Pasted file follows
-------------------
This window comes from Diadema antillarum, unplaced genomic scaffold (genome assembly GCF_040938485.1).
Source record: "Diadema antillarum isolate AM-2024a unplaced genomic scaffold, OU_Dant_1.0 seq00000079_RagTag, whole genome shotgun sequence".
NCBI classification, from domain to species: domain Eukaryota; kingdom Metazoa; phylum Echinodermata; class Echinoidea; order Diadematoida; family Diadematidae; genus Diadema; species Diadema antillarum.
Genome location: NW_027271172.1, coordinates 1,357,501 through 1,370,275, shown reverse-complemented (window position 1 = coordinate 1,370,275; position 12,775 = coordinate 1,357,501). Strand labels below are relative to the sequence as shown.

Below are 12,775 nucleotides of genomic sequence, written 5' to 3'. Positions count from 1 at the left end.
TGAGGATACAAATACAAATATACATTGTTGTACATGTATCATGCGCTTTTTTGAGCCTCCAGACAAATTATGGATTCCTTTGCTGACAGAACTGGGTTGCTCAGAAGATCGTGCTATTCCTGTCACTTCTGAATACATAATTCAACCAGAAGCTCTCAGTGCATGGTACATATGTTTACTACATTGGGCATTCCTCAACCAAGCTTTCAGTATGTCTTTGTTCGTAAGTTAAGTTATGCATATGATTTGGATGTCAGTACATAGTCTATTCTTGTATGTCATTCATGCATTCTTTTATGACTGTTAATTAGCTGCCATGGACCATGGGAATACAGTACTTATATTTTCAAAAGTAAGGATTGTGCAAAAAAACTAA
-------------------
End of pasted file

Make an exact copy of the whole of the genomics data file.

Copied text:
This window comes from Diadema antillarum, unplaced genomic scaffold (genome assembly GCF_040938485.1).
Source record: "Diadema antillarum isolate AM-2024a unplaced genomic scaffold, OU_Dant_1.0 seq00000079_RagTag, whole genome shotgun sequence".
NCBI classification, from domain to species: domain Eukaryota; kingdom Metazoa; phylum Echinodermata; class Echinoidea; order Diadematoida; family Diadematidae; genus Diadema; species Diadema antillarum.
Genome location: NW_027271172.1, coordinates 1,357,501 through 1,370,275, shown reverse-complemented (window position 1 = coordinate 1,370,275; position 12,775 = coordinate 1,357,501). Strand labels below are relative to the sequence as shown.

Below are 12,775 nucleotides of genomic sequence, written 5' to 3'. Positions count from 1 at the left end.
TGAGGATACAAATACAAATATACATTGTTGTACATGTATCATGCGCTTTTTTGAGCCTCCAGACAAATTATGGATTCCTTTGCTGACAGAACTGGGTTGCTCAGAAGATCGTGCTATTCCTGTCACTTCTGAATACATAATTCAACCAGAAGCTCTCAGTGCATGGTACATATGTTTACTACATTGGGCATTCCTCAACCAAGCTTTCAGTATGTCTTTGTTCGTAAGTTAAGTTATGCATATGATTTGGATGTCAGTACATAGTCTATTCTTGTATGTCATTCATGCATTCTTTTATGACTGTTAATTAGCTGCCATGGACCATGGGAATACAGTACTTATATTTTCAAAAGTAAGGATTGTGCAAAAAAACTAA